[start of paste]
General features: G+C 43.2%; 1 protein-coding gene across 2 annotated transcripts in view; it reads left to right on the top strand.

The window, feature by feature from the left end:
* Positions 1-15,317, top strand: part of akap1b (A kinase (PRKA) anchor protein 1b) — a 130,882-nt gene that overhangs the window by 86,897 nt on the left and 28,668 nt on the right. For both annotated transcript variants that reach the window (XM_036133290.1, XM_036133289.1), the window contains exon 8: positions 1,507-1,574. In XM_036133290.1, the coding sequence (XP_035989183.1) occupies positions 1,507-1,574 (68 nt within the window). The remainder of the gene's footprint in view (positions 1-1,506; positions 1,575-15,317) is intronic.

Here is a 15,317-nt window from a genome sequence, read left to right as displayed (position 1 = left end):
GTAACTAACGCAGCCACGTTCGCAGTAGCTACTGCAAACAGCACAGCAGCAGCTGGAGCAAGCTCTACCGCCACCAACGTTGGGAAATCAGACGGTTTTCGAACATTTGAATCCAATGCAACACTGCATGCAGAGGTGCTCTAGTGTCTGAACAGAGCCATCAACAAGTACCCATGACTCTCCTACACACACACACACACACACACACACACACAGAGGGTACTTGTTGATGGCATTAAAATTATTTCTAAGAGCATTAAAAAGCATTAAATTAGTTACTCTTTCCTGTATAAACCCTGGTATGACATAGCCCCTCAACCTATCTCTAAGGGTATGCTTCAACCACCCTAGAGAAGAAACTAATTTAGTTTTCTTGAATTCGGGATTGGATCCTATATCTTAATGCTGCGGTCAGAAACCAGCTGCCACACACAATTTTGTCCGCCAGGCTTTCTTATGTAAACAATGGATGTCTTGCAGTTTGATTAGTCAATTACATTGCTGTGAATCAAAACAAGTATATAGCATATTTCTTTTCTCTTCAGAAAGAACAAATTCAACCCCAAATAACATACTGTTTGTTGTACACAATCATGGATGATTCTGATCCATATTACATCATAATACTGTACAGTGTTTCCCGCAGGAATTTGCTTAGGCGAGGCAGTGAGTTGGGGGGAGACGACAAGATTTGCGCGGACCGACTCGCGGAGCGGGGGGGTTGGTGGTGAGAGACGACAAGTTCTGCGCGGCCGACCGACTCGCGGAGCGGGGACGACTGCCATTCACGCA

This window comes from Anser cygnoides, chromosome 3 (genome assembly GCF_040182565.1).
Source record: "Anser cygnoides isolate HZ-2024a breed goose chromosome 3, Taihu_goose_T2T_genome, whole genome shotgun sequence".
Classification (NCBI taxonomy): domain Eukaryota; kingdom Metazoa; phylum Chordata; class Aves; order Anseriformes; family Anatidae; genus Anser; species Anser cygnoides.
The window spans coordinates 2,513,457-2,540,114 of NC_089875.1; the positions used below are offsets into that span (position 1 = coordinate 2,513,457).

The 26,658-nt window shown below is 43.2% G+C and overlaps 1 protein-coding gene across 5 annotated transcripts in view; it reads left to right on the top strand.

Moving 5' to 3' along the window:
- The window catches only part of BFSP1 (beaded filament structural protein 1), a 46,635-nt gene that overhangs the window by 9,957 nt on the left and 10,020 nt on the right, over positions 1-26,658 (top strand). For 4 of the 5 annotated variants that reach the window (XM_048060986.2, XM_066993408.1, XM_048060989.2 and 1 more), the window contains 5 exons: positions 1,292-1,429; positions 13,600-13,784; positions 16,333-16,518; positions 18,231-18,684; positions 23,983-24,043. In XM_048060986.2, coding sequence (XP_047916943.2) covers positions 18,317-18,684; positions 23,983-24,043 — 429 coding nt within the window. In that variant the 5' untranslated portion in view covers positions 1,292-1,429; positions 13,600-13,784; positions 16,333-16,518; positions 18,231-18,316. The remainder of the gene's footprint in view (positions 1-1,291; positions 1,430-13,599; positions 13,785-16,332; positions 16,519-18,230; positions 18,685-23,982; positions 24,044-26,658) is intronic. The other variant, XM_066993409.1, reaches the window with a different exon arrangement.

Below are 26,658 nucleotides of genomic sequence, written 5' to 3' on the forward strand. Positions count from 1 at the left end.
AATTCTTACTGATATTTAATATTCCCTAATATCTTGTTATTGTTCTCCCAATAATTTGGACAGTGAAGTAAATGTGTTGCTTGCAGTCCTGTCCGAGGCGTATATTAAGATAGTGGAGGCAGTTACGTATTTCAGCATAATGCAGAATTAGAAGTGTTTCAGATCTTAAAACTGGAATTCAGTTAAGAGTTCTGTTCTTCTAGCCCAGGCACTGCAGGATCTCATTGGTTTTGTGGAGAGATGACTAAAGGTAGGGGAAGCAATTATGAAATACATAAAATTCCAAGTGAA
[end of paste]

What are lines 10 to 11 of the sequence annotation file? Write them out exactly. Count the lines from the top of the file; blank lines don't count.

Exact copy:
The 26,658-nt window shown below is 43.2% G+C and overlaps 1 protein-coding gene across 5 annotated transcripts in view; it reads left to right on the top strand.

Moving 5' to 3' along the window: